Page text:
Counseling helps reduce obesity, but not by much

Posted March 12, 2012

Print  |   Email  |   Respond  |   Reprints  |   Like Facebook  |   Share Twitter  |   Tweet Linkedin

Intensive, two-year behavioral counseling helped obese, sedentary patients cut their waist circumference, but only a little, said an Archives of Internal Medicine study published online Feb. 27 (link).

Trained health educators met with 249 patients in family medicine clinics and counseled them about healthful diet and physical activity. They also used motivational interviewing techniques aimed at helping patients meet their goals. Patients who got all that attention lost .09 centimeters in waist circumference during the two-year period.

While there was an overall decrease in obesity, women in the study did not see any drop in waist circumference. The 241 patients who received usual care gained .02 centimeters in waist circumference. The results show how challenging it is to help patients lose weight once they have put it on, the study said.

Note: This item originally appeared at

Back to top



Read story

Confronting bias against obese patients

Medical educators are starting to raise awareness about how weight-related stigma can impair patient-physician communication and the treatment of obesity. Read story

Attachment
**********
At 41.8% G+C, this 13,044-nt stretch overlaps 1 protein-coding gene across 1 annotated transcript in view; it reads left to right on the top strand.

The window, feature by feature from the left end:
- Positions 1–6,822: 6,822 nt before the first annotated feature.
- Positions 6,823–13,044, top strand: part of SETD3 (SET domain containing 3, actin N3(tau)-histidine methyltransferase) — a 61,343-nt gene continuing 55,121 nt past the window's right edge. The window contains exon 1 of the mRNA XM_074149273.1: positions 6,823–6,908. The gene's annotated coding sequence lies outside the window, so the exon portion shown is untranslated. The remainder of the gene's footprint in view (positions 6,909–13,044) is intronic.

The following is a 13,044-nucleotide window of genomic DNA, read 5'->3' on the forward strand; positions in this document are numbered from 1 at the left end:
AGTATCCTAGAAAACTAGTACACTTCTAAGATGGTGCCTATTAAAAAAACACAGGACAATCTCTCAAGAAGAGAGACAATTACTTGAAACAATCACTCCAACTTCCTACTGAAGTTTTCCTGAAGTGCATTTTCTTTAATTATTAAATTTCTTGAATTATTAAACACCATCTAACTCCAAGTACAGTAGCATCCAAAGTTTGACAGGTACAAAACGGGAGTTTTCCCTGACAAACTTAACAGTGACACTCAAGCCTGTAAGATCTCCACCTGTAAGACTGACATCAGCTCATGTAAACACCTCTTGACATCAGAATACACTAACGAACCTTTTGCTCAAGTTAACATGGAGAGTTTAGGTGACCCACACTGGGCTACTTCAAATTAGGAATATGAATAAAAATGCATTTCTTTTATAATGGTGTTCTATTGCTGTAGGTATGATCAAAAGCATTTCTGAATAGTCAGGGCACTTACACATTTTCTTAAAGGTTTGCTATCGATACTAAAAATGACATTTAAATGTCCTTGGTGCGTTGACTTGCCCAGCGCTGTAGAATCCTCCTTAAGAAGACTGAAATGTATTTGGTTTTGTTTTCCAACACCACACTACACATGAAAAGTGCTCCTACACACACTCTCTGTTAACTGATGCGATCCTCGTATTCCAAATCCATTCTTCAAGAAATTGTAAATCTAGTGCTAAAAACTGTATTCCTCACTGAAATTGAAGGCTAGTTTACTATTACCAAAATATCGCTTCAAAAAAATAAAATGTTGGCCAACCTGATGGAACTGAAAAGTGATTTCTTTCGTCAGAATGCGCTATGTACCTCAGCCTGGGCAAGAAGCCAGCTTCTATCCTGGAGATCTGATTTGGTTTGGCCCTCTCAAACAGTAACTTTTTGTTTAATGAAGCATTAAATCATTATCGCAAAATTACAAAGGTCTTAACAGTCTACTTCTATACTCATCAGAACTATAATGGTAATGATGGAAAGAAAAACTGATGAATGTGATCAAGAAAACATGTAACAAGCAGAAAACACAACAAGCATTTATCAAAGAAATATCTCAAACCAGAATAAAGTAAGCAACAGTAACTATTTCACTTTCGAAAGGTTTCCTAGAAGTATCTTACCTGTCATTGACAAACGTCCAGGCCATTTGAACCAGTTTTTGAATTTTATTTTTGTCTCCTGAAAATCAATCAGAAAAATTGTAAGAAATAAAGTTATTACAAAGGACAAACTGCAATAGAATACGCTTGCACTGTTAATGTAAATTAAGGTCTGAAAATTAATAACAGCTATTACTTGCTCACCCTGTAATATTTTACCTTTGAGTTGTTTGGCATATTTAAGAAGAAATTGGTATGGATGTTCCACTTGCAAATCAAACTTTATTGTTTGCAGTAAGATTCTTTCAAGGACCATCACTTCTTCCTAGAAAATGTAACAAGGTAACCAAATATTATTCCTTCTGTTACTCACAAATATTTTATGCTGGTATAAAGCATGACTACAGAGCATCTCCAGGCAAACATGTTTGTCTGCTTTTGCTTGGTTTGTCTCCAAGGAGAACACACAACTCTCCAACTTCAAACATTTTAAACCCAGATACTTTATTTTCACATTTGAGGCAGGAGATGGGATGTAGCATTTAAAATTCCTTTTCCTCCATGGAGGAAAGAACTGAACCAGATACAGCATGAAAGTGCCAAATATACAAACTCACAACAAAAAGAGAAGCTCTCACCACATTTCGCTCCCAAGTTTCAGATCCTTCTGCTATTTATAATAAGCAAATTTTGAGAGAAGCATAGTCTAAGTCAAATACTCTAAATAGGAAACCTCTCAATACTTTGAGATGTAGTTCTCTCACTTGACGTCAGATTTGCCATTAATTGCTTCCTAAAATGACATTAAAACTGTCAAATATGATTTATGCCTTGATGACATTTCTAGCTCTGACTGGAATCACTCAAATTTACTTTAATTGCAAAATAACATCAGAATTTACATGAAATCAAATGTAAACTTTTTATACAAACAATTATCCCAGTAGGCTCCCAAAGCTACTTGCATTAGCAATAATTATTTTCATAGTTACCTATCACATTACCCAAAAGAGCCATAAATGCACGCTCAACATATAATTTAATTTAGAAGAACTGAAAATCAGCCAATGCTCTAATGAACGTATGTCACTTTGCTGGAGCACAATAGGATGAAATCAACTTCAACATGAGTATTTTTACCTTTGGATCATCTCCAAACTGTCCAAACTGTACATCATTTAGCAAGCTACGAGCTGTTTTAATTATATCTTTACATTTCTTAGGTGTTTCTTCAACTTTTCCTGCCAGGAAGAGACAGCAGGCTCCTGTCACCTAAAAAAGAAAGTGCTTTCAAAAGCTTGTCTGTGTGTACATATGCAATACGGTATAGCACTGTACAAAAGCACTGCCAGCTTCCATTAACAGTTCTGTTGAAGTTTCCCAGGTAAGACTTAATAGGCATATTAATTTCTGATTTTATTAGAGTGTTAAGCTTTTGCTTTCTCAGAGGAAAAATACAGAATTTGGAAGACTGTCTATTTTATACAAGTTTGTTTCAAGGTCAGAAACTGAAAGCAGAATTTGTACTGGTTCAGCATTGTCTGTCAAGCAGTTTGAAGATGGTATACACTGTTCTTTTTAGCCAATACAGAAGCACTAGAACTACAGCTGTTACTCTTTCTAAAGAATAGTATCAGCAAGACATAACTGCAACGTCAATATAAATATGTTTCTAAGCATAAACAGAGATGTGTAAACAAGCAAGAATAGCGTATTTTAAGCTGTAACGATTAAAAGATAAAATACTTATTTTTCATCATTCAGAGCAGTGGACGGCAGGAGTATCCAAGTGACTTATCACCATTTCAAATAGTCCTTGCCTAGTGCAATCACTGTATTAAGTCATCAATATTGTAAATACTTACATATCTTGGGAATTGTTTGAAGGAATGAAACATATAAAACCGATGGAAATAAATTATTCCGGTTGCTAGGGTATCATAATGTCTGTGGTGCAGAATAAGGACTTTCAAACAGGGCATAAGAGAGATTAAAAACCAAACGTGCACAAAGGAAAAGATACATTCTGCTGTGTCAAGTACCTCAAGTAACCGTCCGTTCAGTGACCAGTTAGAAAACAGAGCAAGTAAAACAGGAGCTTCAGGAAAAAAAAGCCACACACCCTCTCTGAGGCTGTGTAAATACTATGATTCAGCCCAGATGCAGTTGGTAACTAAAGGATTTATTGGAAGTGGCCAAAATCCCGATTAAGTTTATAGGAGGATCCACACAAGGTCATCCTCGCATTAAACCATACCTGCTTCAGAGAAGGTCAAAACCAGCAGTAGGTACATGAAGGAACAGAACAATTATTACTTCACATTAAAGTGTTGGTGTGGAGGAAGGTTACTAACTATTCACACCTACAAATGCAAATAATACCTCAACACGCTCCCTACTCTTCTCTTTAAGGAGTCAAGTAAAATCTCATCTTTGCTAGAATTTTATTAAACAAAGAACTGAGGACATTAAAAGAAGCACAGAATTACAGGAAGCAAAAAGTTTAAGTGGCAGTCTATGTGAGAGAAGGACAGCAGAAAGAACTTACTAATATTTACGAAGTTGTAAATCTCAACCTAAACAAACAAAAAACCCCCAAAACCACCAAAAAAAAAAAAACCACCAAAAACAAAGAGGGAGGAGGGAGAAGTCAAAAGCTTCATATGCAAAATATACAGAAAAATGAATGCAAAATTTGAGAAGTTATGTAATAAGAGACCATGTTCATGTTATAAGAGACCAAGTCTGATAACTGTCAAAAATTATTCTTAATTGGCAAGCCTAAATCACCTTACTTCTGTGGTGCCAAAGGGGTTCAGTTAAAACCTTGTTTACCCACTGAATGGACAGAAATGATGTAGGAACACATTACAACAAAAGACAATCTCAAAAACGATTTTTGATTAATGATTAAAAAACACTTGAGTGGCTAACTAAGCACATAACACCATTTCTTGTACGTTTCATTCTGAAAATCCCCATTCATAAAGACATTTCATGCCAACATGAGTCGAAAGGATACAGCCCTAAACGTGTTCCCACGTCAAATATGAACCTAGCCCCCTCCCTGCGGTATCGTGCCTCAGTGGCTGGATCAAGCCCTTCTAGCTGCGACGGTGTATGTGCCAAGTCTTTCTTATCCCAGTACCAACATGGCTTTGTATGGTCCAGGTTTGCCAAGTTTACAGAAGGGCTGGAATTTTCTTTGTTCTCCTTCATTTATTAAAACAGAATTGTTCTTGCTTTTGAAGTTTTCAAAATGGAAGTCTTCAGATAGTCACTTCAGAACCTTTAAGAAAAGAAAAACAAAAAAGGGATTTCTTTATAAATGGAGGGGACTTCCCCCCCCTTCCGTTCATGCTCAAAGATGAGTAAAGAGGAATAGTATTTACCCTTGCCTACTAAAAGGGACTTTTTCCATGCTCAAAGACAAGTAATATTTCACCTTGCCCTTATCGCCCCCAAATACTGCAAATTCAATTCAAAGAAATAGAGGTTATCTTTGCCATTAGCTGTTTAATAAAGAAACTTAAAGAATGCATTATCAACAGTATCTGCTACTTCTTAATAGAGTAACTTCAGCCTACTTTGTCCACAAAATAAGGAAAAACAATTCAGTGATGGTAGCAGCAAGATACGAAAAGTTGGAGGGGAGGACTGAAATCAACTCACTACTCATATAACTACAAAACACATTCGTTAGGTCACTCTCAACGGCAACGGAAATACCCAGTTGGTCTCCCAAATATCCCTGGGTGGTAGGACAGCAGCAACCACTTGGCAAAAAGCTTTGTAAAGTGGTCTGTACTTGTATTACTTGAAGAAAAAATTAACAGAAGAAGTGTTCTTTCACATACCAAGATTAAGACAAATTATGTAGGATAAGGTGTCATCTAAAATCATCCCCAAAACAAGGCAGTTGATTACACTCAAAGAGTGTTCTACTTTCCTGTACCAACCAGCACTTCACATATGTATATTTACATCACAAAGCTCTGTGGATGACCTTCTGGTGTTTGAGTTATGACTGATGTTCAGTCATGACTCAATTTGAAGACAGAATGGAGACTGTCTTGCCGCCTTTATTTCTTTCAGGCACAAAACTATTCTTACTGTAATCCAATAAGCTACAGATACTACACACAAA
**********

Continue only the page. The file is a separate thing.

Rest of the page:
Read story


American Medical News is ceasing publication after 55 years of serving physicians by keeping them informed of their rapidly changing profession. Read story

Read story

Policing medical practice employees after work

Doctors can try to regulate staff actions outside the office, but they must watch what they try to stamp out and how they do it. Read story

Read story

Diabetes prevention: Set on a course for lifestyle change

The YMCA's evidence-based program is helping prediabetic patients eat right, get active and lose weight. Read story

Read story

Medicaid's muddled preventive care picture

The health system reform law promises no-cost coverage of a lengthy list of screenings and other prevention services, but some beneficiaries still might miss out. Read story

Read story

How to get tax breaks for your medical practice

Federal, state and local governments offer doctors incentives because practices are recognized as economic engines. But physicians must know how and where to find them. Read story

Read story

Advance pay ACOs: A down payment on Medicare's future

Accountable care organizations that pay doctors up-front bring practice improvements, but it's unclear yet if program actuaries will see a return on investment. Read story

Read story

Physician liability: Your team, your legal risk

When health care team members drop the ball, it's often doctors who end up in court. How can physicians improve such care and avoid risks? Read story

  • Stay informed
  • Twitter
  • Facebook
  • RSS
  • LinkedIn